Things are getting better in Daviess County. That appears to be the findings of the Community Asset Inventory and Rankings put together by the Ball State University Center for Business and Economic Research. The Asset Inventory is the second conducted by Ball State for the Indiana Communities Institute. The first was done in 2012 and aims to provide concrete, easy-to-use data for communities to consider when they look at development and improvement.
“I want the Indiana (communities) to look at themselves and understand themselves in a way that allows them to focus on what they’re good at and understand that, and then see what they’re not as good at and make adjustments,” said Michael Hicks, director of the Center for Business and Economic Research and George and Frances Ball distinguished professor of economics in the Miller College of Business at Ball State.
Hicks says communities lacked real data and that limited their ability to make informed policy decisions and to carry out community development. Instead he says almost every county Chamber of Commerce website states their county is “a great place to raise a family and has great schools,” even when that isn’t always the case.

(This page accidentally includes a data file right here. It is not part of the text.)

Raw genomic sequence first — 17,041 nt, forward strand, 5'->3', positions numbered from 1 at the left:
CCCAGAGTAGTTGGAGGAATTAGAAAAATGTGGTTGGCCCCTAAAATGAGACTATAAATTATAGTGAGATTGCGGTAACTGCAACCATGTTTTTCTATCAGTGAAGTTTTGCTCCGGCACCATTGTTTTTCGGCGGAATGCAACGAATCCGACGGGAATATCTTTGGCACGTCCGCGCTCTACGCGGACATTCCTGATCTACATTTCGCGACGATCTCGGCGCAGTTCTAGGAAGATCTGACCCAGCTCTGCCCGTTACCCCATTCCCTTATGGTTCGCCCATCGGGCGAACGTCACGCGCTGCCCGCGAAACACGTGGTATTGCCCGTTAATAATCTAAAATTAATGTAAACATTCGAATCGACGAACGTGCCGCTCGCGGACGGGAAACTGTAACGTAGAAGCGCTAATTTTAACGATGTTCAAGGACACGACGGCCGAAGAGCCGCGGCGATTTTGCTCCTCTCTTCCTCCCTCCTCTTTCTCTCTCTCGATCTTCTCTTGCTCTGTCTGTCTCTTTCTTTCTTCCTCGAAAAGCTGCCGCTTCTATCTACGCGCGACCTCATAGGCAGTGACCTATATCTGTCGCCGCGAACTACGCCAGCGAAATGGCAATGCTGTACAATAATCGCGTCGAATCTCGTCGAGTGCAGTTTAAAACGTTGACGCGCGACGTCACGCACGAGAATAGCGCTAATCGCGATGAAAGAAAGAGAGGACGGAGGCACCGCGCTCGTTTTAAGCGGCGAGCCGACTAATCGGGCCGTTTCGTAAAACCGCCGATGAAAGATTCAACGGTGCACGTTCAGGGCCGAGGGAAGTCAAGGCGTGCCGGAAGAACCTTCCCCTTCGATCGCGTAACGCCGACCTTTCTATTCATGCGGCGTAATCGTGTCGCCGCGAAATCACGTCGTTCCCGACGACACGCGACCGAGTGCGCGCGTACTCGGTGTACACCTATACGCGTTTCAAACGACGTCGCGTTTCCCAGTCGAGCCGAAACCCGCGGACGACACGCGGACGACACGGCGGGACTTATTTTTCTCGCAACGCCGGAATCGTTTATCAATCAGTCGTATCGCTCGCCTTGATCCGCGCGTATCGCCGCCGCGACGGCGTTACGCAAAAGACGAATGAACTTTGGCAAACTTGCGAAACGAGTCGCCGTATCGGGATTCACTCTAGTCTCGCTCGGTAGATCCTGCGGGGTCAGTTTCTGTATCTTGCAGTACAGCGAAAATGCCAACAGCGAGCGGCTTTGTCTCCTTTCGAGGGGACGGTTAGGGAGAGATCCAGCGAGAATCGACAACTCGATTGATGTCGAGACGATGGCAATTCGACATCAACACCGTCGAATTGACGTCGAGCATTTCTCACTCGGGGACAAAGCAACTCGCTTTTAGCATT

The researchers began gathering data and put it into seven categories: People, which included information of population growth, poverty rates and unemployment rates; Health of Human Capital and Workforce which focused on fertility rates, death rates, premature death rates and poor and fair health rates; Education of Human Capital and Workforce with data on the percent of students who passed ISTEP English and math, degrees earned and high school graduation rates; Government Impact and the Economy, including crime rate, tax rates, main street rates and metropolitan development; Arts, Entertainment and Recreation that was determined by per capita personal income, employment per 1,000 people, average compensation per employee, as well as the number of marinas, fairground, athletic fields and golf courses; Changeable Public Amenities including public parks, historic and cultural sites, fishing and boating areas, camping or RV parks, hiking/walking trails, beaches and school grounds; and State and Public Amenities that included forest, fish and wildlife areas as well as dedicated nature preserves, bodies of water and shore lines.
The latest study also included data regarding the safety and livability of neighborhoods as well as the quality of local schools to create a housing value barometer.